Mary Ann Shadd (October 9, 1823 – June 5, 1893)
Mary Ann Shadd was an anti-slavery activist and the first Black female newspaper editor in North America. Shadd was born on October 9, 1823, in Wilmington, Delaware to parents, Abraham and Harriet Parnell, active abolitionists, whose house was a station on the Underground Railroad. At an early age, Shadd and her family moved to Westchester, Pennsylvania, where she received an education and eventually became a teacher. Although Shadd was born a free woman, in 1850, as a result of the passing of the Fugitive Slave Law, which enabled slave owners to “re-claim” escaped slaves, Shadd and her family fled to Windsor, Canada West (now Ontario) out of fear of being kidnapped. Once re-located in Windsor, Shadd put her teaching education to use, opening a school for fugitive slaves who had also fled the United States.
In 1852, after the steady arrival of black immigrants, Shadd published, A Plea for Emigration; or Notes of Canada West, a landmark statement that led to her dismissal from her teaching position but would ultimately, in 1853, lead to the creation of the first newspaper edited by an African-American woman, The Provincial Freeman.
The Provincial Freeman was published initially in Windsor, then Toronto and finally Chatham and circulated in Canada West for seven years, before its final edition was released in 1860. The paper was celebrated by the black community, as it advocated temperance, social reform and African-American emigration to Canada, welcoming contributions from local black abolitionists and advocates for the women’s rights movement. The newspaper catered to the educated black elite, promoting black involvement in political and intellectual spheres.
After the dissolution of The Provincial Freeman, Shadd returned to the United States and continued her advocacy efforts, acting as a recruiter for black soldiers during the Civil War. Adding to her list of trail-blazing accomplishments, in 1883, at the age of 60, she became the second black woman to earn a law degree in the United States.
On June 5, 1893, after a life-time of achievements, Mary Ann Shadd Cary (she had married Thomas F. Cary in 1856) passed away in Washington, D.C. She has since been commemorated as a Person of National Historic Significance in Canada.
The Provincial Freeman
The Provincial Freeman was a newspaper edited by African-American anti-slavery activist, Mary Ann Shadd, first published on March 24, 1853. Aware of strict gender-codes at the time, Shadd enlisted a partner, Samuel Ringgold Ward, a fellow black abolitionist, to act as the “face” of the paper. After a year of promotion, on March 25, 1854, The Provincial Freeman secured weekly publishing out of Toronto and was circulated across Ontario. With this, Shadd became the first African-American woman, and one of the first women in general, to edit a newspaper in North America.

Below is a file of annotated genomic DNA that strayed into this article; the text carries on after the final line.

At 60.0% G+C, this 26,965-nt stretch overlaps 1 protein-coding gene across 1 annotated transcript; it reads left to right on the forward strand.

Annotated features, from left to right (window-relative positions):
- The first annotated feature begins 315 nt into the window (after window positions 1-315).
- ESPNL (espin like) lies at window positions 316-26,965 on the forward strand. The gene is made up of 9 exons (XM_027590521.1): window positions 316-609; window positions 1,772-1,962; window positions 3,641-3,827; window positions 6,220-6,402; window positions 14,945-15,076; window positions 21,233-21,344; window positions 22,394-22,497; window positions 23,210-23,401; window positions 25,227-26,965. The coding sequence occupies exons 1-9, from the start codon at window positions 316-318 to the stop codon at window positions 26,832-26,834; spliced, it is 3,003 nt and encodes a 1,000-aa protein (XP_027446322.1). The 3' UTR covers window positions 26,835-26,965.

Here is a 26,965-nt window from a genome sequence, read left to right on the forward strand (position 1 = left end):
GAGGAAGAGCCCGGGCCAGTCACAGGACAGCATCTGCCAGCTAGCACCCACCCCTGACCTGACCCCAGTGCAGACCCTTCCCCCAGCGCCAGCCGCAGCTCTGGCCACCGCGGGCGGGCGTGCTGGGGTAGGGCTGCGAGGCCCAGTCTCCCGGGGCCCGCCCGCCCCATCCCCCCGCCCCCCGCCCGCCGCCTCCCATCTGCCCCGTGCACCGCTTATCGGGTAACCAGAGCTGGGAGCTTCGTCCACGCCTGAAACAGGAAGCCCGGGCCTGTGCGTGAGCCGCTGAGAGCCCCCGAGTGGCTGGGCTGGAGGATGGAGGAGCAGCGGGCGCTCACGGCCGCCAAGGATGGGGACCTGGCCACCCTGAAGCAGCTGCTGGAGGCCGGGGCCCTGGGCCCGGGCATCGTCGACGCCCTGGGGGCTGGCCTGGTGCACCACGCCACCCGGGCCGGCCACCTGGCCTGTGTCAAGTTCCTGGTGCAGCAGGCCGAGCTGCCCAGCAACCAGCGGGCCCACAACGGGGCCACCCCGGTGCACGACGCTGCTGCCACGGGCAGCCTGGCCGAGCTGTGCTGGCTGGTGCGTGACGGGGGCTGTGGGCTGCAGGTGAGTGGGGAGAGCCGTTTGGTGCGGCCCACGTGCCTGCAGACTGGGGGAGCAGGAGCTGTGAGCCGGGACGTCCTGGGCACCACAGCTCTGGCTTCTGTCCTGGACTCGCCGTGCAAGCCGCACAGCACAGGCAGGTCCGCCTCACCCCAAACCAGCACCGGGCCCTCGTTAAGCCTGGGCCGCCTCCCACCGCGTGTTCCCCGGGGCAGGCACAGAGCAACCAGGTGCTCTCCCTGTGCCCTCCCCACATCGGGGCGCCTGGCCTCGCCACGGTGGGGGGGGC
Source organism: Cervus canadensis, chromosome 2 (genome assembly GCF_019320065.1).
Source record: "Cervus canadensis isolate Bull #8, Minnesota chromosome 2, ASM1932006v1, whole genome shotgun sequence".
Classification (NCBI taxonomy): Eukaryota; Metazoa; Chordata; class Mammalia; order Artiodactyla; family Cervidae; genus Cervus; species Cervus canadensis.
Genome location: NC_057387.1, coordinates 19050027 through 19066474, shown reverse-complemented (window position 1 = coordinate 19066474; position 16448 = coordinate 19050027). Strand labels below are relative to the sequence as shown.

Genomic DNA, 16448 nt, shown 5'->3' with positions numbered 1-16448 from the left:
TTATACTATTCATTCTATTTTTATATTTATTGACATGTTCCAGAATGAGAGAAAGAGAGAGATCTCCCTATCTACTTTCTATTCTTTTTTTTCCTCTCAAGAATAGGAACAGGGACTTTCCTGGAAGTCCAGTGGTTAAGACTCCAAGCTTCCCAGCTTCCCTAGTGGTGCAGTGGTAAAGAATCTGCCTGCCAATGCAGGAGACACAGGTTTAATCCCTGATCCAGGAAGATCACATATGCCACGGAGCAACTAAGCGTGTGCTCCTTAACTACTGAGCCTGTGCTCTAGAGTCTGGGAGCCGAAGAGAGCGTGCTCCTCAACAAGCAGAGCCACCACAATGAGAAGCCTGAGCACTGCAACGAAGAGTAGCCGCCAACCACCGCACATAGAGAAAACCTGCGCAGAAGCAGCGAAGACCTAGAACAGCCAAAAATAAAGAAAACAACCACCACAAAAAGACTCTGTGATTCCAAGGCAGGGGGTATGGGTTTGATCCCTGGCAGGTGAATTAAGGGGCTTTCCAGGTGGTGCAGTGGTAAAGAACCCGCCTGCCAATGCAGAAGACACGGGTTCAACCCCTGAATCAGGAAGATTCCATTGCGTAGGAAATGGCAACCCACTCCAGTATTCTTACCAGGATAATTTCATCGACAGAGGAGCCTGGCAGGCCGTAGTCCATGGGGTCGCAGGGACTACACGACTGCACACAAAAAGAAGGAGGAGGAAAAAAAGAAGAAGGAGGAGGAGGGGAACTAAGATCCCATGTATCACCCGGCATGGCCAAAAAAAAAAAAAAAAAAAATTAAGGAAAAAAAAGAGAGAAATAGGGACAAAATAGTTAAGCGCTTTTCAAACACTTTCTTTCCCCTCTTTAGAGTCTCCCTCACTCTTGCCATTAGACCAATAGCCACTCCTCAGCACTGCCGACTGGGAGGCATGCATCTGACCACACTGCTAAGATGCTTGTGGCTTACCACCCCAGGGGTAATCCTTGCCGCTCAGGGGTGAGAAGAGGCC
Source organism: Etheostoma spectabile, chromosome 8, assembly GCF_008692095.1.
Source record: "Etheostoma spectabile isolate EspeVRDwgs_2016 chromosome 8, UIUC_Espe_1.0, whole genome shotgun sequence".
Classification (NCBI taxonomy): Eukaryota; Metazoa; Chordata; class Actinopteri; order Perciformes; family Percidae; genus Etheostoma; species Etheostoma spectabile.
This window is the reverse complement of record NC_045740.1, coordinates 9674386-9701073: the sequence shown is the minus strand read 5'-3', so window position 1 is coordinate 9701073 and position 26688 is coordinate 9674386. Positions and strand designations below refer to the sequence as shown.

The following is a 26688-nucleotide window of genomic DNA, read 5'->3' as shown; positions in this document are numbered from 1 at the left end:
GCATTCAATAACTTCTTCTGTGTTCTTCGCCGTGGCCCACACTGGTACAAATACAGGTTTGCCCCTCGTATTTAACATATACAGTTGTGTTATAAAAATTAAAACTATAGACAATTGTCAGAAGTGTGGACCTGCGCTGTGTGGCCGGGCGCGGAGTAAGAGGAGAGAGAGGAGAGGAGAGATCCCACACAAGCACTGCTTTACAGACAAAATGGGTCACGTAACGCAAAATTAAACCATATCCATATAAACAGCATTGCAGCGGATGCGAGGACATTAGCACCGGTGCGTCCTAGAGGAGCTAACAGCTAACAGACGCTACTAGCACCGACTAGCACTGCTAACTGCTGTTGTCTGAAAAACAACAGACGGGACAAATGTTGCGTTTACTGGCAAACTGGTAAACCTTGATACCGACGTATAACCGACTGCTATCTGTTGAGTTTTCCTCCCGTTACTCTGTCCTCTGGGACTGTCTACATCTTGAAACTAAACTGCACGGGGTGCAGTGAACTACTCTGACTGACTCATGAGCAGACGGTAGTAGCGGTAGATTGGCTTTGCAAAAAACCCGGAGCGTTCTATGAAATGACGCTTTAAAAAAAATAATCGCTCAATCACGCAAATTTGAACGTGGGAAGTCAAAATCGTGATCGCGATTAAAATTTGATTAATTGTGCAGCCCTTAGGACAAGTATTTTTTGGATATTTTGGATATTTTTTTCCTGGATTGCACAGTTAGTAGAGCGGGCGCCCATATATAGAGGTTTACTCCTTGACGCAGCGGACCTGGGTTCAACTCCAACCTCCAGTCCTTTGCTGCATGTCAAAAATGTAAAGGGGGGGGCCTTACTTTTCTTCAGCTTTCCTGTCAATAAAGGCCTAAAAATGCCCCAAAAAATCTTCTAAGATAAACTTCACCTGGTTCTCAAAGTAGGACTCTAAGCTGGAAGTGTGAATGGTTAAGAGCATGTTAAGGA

Aside from being an anti-slavery newspaper, the defining feature of The Provincial Freeman, was its emphasis on black self-reliance, self-education, and integration into Canadian society. Shadd spoke out against segregation and racist practices, such as “begging”, in which individuals attempted to raise funds for newly emigrated blacks, stereotyping them as “downtrodden” and “poor”, rather than the resilient, hard workers that they were. The paper embodied Shadd’s pro-emigrationist position, encouraging Blacks to leave the slave states and re-locate to Ontario.
The paper was also a key component of the Canadian women’s movement, with Shadd speaking out against gender inequality and publishing the lectures of women’s rights activists like Lucy Stone Blackwell and abolitionist, Lucretia Mott. The Provincial Freeman was celebrated for the fact that it provided a voice to the black population, inviting key black leaders, such as abolitionist, James Madison Bell and activist, H. Ford Douglas, to contribute to its columns. After seven years of circulation and struggling to keep afloat, The Provincial Freeman published its last paper in 1860, having achieved what few papers were able to do at the time.